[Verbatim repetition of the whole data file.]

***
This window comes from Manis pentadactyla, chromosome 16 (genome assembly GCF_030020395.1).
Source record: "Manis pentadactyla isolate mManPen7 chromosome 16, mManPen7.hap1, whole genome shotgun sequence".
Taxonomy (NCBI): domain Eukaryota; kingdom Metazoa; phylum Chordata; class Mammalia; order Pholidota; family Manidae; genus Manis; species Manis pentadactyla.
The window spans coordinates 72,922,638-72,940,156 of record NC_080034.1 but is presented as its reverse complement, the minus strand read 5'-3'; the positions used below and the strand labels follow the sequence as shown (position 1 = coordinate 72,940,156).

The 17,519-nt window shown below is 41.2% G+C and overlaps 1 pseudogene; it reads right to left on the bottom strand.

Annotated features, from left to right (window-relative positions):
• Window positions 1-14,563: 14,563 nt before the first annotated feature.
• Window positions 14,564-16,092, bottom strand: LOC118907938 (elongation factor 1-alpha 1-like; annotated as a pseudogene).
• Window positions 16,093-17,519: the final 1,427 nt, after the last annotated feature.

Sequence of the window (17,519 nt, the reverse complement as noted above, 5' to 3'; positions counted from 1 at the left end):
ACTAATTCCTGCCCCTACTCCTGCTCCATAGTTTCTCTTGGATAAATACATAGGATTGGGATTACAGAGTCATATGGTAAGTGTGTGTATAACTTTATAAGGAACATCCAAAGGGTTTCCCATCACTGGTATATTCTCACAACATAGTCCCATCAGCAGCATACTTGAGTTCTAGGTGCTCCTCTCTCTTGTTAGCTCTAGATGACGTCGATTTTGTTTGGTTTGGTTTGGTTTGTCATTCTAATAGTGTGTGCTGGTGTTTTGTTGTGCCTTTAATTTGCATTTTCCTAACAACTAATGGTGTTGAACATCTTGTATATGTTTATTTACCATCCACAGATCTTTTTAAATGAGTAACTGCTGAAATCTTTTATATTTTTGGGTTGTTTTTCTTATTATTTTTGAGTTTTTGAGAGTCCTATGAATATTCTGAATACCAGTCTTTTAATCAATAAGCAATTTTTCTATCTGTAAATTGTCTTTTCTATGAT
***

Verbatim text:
This window comes from Manis pentadactyla, chromosome 16 (genome assembly GCF_030020395.1).
Source record: "Manis pentadactyla isolate mManPen7 chromosome 16, mManPen7.hap1, whole genome shotgun sequence".
Taxonomy (NCBI): domain Eukaryota; kingdom Metazoa; phylum Chordata; class Mammalia; order Pholidota; family Manidae; genus Manis; species Manis pentadactyla.
The window spans coordinates 72,922,638-72,940,156 of record NC_080034.1 but is presented as its reverse complement, the minus strand read 5'-3'; the positions used below and the strand labels follow the sequence as shown (position 1 = coordinate 72,940,156).

The 17,519-nt window shown below is 41.2% G+C and overlaps 1 pseudogene; it reads right to left on the bottom strand.

Annotated features, from left to right (window-relative positions):
• Window positions 1-14,563: 14,563 nt before the first annotated feature.
• Window positions 14,564-16,092, bottom strand: LOC118907938 (elongation factor 1-alpha 1-like; annotated as a pseudogene).
• Window positions 16,093-17,519: the final 1,427 nt, after the last annotated feature.

Sequence of the window (17,519 nt, the reverse complement as noted above, 5' to 3'; positions counted from 1 at the left end):
ACTAATTCCTGCCCCTACTCCTGCTCCATAGTTTCTCTTGGATAAATACATAGGATTGGGATTACAGAGTCATATGGTAAGTGTGTGTATAACTTTATAAGGAACATCCAAAGGGTTTCCCATCACTGGTATATTCTCACAACATAGTCCCATCAGCAGCATACTTGAGTTCTAGGTGCTCCTCTCTCTTGTTAGCTCTAGATGACGTCGATTTTGTTTGGTTTGGTTTGGTTTGTCATTCTAATAGTGTGTGCTGGTGTTTTGTTGTGCCTTTAATTTGCATTTTCCTAACAACTAATGGTGTTGAACATCTTGTATATGTTTATTTACCATCCACAGATCTTTTTAAATGAGTAACTGCTGAAATCTTTTATATTTTTGGGTTGTTTTTCTTATTATTTTTGAGTTTTTGAGAGTCCTATGAATATTCTGAATACCAGTCTTTTAATCAATAAGCAATTTTTCTATCTGTAAATTGTCTTTTCTATGAT